by Cat Rambo,
I’ve talked about how to work with a mentor previously, so I wanted to follow-up on that by talking about something that overlaps a bit with that: asking for favors.
One thing that can really boost a writer in their early career is getting help from a more experienced writer. The fantasy and science fiction genre has a long and valued tradition of “paying things forward,” mentoring and assisting newer writers to pay back the way they themselves were helped when they first came onto the scene. In recent years, SFWA has formalized this with their own mentoring program, which is open to both members and non-members on both sides — you do not need to be a SFWA member to serve as a mentor or mentee. Over the course of the couple of years that it’s been in place, it’s become a flagship program for the organization.
That seems very fitting to me and well within the tradition. I benefited from the willingness to pay things forward in my time and among the folks that have been valued mentors are L. Timmel DuChamp, Andy Duncan, Vonda N. McIntyre, Elizabeth Moon, Michael Swanwick, Jeff VanderMeer, Sean Wallace, Sheila Williams, and Connie Willis. I’ve tried to do the same by many new writers, including participating in the SFWA mentoring program as well as serving as an informal mentor for a number of new writers and former students. As a teacher, I make my classes accessible to people who can’t otherwise afford them through Plunkett scholarships.
Accordingly, I join others telling new writers not to be afraid to draw on this tradition and ask for things. But I do have some tips for making those asks more successful.
Above all: be specific, and do as much of the work for the other person as you can. The reference letter where I have the URL to submit it, the applicant’s statement of purpose, and their notes of stuff I might want to hit are more likely to get written than the one where I have to ask or search online for the information.
Here are some other tips:
- Think about the amount of time and work you are asking. If this person is a stranger, asking for more than a few minutes of work is something you may want to rethink. Remember that time is a precious commodity in today’s world and very few people have excess.
- Some small connection helps. Tell the person what that connection is. Examples: “I saw your panel at last week’s convention,” “We worked together on program X,” “your friend Y suggested I talk to you.”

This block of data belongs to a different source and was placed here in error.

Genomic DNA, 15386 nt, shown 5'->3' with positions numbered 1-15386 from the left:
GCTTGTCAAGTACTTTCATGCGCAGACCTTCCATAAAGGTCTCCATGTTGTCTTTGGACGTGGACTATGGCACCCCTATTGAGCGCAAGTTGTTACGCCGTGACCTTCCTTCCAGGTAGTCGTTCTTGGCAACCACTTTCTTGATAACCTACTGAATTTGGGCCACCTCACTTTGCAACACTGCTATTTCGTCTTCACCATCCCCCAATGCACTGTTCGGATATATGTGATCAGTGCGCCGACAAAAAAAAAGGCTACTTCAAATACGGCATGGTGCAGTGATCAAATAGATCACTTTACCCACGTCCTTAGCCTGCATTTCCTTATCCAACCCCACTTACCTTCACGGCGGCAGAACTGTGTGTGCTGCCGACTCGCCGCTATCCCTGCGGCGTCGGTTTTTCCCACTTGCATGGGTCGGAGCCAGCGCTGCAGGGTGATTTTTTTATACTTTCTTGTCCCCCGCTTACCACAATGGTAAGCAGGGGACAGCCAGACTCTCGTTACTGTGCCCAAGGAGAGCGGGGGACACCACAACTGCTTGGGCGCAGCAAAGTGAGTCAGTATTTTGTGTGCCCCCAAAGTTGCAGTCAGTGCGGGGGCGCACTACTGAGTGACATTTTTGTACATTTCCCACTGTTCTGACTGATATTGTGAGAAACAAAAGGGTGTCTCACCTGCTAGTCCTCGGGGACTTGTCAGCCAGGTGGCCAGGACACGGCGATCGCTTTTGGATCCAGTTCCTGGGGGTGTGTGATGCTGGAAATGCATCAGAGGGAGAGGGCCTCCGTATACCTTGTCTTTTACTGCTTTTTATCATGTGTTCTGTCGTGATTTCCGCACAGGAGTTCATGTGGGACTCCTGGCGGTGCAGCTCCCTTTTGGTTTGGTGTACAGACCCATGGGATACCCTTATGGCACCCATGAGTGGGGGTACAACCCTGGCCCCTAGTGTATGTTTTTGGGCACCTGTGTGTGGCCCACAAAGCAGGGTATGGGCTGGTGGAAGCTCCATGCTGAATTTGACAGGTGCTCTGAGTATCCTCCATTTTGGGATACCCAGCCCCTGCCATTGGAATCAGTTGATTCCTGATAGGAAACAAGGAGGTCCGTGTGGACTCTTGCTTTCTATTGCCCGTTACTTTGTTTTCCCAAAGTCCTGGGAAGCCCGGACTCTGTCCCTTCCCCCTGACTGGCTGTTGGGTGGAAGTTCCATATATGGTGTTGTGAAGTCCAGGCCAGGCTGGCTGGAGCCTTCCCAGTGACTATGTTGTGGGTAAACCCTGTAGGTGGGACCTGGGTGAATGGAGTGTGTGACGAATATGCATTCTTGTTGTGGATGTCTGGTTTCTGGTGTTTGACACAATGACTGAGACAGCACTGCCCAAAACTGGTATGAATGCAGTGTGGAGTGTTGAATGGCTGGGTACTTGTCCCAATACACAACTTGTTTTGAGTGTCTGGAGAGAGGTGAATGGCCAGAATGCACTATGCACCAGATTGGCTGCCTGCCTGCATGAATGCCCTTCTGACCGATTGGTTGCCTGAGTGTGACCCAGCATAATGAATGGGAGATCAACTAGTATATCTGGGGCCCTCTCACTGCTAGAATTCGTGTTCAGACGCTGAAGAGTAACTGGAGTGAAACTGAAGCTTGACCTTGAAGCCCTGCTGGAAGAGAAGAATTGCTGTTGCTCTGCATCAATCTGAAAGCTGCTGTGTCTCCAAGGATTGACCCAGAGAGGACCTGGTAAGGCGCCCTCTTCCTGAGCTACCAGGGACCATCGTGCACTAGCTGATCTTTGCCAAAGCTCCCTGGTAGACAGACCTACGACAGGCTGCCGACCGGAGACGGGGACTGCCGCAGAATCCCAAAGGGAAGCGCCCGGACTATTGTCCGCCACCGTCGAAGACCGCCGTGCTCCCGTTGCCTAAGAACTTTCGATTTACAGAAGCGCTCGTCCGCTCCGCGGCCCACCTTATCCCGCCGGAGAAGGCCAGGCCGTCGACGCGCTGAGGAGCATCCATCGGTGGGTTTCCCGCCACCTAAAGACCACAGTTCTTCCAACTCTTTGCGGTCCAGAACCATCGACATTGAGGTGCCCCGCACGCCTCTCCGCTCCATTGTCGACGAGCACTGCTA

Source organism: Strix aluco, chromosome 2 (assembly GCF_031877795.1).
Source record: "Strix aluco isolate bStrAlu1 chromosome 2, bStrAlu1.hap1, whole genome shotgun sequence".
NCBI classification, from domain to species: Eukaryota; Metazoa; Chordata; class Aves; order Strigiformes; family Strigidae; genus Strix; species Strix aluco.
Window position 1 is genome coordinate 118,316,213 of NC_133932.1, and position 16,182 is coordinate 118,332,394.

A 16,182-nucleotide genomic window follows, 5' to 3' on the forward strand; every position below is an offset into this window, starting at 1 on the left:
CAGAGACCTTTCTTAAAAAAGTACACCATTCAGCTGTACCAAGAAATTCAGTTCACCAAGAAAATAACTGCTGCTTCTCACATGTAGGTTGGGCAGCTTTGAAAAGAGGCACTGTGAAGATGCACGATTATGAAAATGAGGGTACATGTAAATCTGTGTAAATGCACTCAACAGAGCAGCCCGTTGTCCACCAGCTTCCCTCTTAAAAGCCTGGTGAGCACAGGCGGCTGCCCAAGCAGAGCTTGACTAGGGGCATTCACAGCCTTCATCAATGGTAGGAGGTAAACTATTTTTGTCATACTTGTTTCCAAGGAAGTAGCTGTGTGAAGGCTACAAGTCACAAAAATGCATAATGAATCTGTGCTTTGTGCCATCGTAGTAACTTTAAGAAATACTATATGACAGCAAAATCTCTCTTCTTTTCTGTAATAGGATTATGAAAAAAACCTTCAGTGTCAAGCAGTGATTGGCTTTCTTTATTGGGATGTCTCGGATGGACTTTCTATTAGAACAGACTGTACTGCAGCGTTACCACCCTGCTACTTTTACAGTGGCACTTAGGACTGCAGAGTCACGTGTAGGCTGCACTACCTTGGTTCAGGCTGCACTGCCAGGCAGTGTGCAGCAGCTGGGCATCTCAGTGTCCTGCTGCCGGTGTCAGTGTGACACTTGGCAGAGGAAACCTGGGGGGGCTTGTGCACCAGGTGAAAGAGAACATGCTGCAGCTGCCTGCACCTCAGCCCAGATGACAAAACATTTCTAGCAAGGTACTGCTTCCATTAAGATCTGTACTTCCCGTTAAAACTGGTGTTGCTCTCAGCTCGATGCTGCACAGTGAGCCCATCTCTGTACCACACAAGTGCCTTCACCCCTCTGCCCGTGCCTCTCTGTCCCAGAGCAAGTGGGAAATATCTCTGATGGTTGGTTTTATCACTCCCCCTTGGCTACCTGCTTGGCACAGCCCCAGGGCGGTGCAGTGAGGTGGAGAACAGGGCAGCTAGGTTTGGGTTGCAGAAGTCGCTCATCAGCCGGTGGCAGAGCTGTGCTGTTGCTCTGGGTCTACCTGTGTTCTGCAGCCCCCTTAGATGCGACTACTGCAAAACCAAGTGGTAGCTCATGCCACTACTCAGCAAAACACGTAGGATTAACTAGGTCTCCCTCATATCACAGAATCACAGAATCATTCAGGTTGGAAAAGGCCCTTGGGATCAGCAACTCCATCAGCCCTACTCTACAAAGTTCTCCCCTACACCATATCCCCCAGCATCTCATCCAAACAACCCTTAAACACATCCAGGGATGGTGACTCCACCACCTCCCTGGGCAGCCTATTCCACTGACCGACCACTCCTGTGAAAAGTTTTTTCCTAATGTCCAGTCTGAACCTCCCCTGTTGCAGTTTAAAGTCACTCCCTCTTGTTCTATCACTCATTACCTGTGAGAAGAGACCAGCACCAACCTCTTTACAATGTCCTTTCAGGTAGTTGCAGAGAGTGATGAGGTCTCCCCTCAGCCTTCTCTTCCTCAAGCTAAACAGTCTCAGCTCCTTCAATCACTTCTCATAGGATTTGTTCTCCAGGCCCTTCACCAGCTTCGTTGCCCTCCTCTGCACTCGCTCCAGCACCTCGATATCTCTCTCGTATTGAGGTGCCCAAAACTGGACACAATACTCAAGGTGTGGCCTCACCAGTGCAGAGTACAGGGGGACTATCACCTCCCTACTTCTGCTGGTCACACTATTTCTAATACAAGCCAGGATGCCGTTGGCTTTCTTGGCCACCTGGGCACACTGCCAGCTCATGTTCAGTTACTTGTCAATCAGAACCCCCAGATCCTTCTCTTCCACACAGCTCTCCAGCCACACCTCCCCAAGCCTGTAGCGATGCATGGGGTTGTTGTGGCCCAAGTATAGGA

- Be clear about what you’re asking for. Examples: “Please RT news of my latest book,” “please tell me the best conferences to go to if I want to network,” “please advise me on matter Y,” “Will you send me a reprint for my new anthology.”
- Do not ask someone to do your work for you. If the answer to your question can be found with a simple Google search, you should be the one searching, not asking someone else to do it. I cannot say how many times I have been tempted to use letmegooglethatforyou.com in answering a question.
- Do not ask people who do not know you for references.
- The time for asking for blurbs starts when the book is actually scheduled to be published. It is not at the point before the book is written or when you are looking for an agent for the book. If you are self-publishing, you can do it once you start getting the book ready to publish.
- If someone has read your work, knows you are looking for an agent, and has not volunteered to introduce you to their agent, there is probably a reason, which may have nothing to do with you. You can still approach that agent on your own. Never say someone is recommending you unless they actually are.
- If you are male and asking a female for help, take a moment and think if you would ask this of their male counterpart. I say this because, in my experience, the people asking me to do their work for them are 90% male. I can think of at least a few requests where I’ve entertained myself by thinking, “What would Chuck Wendig say to this proposal?” before going on to construct a diplomatic no. There is pressure on women in today’s society to be “nice” in a way that is not asked of men, and sometimes people aren’t aware that saying such a “no” can be stressful, but it can — particularly when people keep pressing after that initial no.
- Take “no” gracefully. Don’t write back saying how disappointed you are by their refusal, telling them what a great opportunity to work with you they are missing, or otherwise arguing why they really should do you this favor.
- Take “yes” gracefully as well. Remember to say thank you, and make things as easy for them to do as possible. If you are asking them to tweet something, for example, supply a pre-composed tweet and image to use. If asking for a recommendation, make sure they have all the information that they need.
- As for “Maybe”? Don’t treat it like a yes and get insistent about it. It’s okay to gently nudge the person once or twice, but if they don’t come through, don’t treat it like a betrayal or a failure on their party.
The only person responsible for educating you is yourself. Watch what other people do, rather than expecting them to guide you. Value feedback, even when given in an abrasive or discourteous manner, and remember that often such responses are more about the other person’s situation at the time than about you. When in doubt, remember: It’s okay to ask. It’s not okay to insist.